I wrote an article in 1999 entitled “Mobile Data: We’ve Been Here Before” predicting that the deployment of mobile and wireless data in businesses would replicate the deployment of the PC in the enterprise. I noted that in the early 1980s, personal computers began populating desks of accounting and marketing executives, often without the knowledge or involvement of the IT department. Then, the PC battle began between the end-user’s desire to customize their desktops and IT department’s desire to limit the number of configurations offered and supported throughout the enterprise. Over the next decade, efforts were made to integrate the standalone PC into the enterprise’s technology architecture. These efforts gave end users the independence they sought and the IT department the control and discipline the organization required.
Eight years later, as anticipated, there are many custom wireless solutions developed for enterprises that have broad field services, fleet management, warehouses, points of sale etc. IT departments have planned for and effectively managed these custom solutions which are part of the core processes of enterprises such as UPS, Fed Ex, AT&T, WalMart, Hertz and others.
At the same time, IT departments in enterprises, mid market companies and even small business are starting to make rumblings that it is time for standardization of the mobile messaging device just like we saw standardization on WinTel in the 80s. As an example, Crimson Consulting is finding the costs of managing multiple devices across multiple carriers and platforms becoming unwieldy and we are developing a standardization policy for all mobile messaging. Our Partners and employees have been considering purchases of devices such as Windows Mobile 6.0, Blackberry’s, Nokia Intellisync and Good Technologies based messaging devices to access corporate email, calendars, contacts and other enterprise data. Our IT department is beginning to feel the inundation with the threatened tidal wave of new devices, new mobile messaging platforms, and new applications and the resulting complexity of purchasing, configuring, managing, servicing and replacing the broad array of solutions.
The time is right for companies offering mobile solutions like Microsoft (a Crimson Client) with their newly released Windows 6.0 to aggressively position based upon Total Cost of Ownership or even better ROI of their solutions. These mobile solution providers can help their enterprise customers to plan a more effective approach to manage this explosion of next-generation mobile messaging devices now, to manage the proliferation of disparate devices, applications, operating systems, platforms and other solution components that have been propagating through business and that IT departments are stuck supporting.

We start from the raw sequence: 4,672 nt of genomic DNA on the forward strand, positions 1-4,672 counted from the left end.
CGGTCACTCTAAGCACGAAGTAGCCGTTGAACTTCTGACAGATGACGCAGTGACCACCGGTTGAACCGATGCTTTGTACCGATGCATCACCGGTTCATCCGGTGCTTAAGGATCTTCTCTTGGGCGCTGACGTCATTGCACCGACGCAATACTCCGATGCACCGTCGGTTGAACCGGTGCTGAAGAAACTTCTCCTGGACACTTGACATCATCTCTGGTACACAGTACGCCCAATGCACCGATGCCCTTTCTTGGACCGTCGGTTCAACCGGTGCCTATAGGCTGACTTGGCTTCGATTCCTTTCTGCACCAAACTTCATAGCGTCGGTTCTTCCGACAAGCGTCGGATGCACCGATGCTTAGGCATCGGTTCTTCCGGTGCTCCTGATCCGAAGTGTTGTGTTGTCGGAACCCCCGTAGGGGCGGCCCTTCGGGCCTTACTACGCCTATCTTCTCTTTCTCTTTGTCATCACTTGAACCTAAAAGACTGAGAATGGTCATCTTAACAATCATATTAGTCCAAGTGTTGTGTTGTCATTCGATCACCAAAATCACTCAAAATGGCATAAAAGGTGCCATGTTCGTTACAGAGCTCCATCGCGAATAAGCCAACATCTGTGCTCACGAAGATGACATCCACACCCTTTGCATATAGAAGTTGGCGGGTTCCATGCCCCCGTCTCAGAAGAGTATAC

I anticipated that without careful planning and management by IT departments, the mobile data genie would be out of the bottle. Eight years later, IT departments are finding find themselves, once again, playing catch-up as they search for ways to provide deployment, management, security, structure and interoperability for all mobile messaging devices hitting the corporate firewall or POP3 server.
Mobile messaging is reshaping the way people interact with corporate data. But there is a tremendous amount of complexity behind the scenes, and IT departments are bearing the onus of sorting out a rational and economic corporate policy for mobile data device purchases, deployment, activations, maintenance, repair and replacement. As I anticipated eight years ago, this entails more than merely doling out wireless devices across the board. With complexity often comes the potential for inefficiencies and higher costs of doing business. The real challenge, then, is to mitigate these inefficiencies early on by devising an approach that balances corporate wireless standards to reduce unnecessary complexity with local user flexibility.
Mobile messaging companies such as Microsoft, Good, Nokia and RIM are all in a position to begin developing their messaging and value propositions to reduce this mobile complexity through standardized corporate solutions.
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